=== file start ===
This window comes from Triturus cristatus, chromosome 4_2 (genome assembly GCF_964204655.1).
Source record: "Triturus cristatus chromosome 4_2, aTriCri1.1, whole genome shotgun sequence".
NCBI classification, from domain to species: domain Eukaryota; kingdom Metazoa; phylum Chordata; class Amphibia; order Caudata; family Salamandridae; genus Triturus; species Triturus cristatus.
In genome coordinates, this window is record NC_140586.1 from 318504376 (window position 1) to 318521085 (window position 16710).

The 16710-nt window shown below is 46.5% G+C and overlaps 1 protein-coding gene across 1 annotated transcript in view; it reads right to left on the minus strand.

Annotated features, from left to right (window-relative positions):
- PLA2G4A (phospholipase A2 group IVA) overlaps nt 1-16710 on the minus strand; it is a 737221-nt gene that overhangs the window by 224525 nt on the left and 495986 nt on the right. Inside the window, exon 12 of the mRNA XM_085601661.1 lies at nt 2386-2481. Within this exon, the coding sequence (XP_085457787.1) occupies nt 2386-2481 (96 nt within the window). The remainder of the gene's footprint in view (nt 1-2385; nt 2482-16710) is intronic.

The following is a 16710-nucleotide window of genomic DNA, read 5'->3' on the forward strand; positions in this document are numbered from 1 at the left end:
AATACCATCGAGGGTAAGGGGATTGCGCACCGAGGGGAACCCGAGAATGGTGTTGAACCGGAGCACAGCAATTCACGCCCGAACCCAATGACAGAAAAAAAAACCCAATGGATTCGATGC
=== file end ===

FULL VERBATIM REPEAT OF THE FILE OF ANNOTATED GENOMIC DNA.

This window comes from Triturus cristatus, chromosome 4_2 (genome assembly GCF_964204655.1).
Source record: "Triturus cristatus chromosome 4_2, aTriCri1.1, whole genome shotgun sequence".
NCBI classification, from domain to species: domain Eukaryota; kingdom Metazoa; phylum Chordata; class Amphibia; order Caudata; family Salamandridae; genus Triturus; species Triturus cristatus.
In genome coordinates, this window is record NC_140586.1 from 318504376 (window position 1) to 318521085 (window position 16710).

The 16710-nt window shown below is 46.5% G+C and overlaps 1 protein-coding gene across 1 annotated transcript in view; it reads right to left on the minus strand.

Annotated features, from left to right (window-relative positions):
- PLA2G4A (phospholipase A2 group IVA) overlaps nt 1-16710 on the minus strand; it is a 737221-nt gene that overhangs the window by 224525 nt on the left and 495986 nt on the right. Inside the window, exon 12 of the mRNA XM_085601661.1 lies at nt 2386-2481. Within this exon, the coding sequence (XP_085457787.1) occupies nt 2386-2481 (96 nt within the window). The remainder of the gene's footprint in view (nt 1-2385; nt 2482-16710) is intronic.

The following is a 16710-nucleotide window of genomic DNA, read 5'->3' on the forward strand; positions in this document are numbered from 1 at the left end:
AATACCATCGAGGGTAAGGGGATTGCGCACCGAGGGGAACCCGAGAATGGTGTTGAACCGGAGCACAGCAATTCACGCCCGAACCCAATGACAGAAAAAAAAACCCAATGGATTCGATGC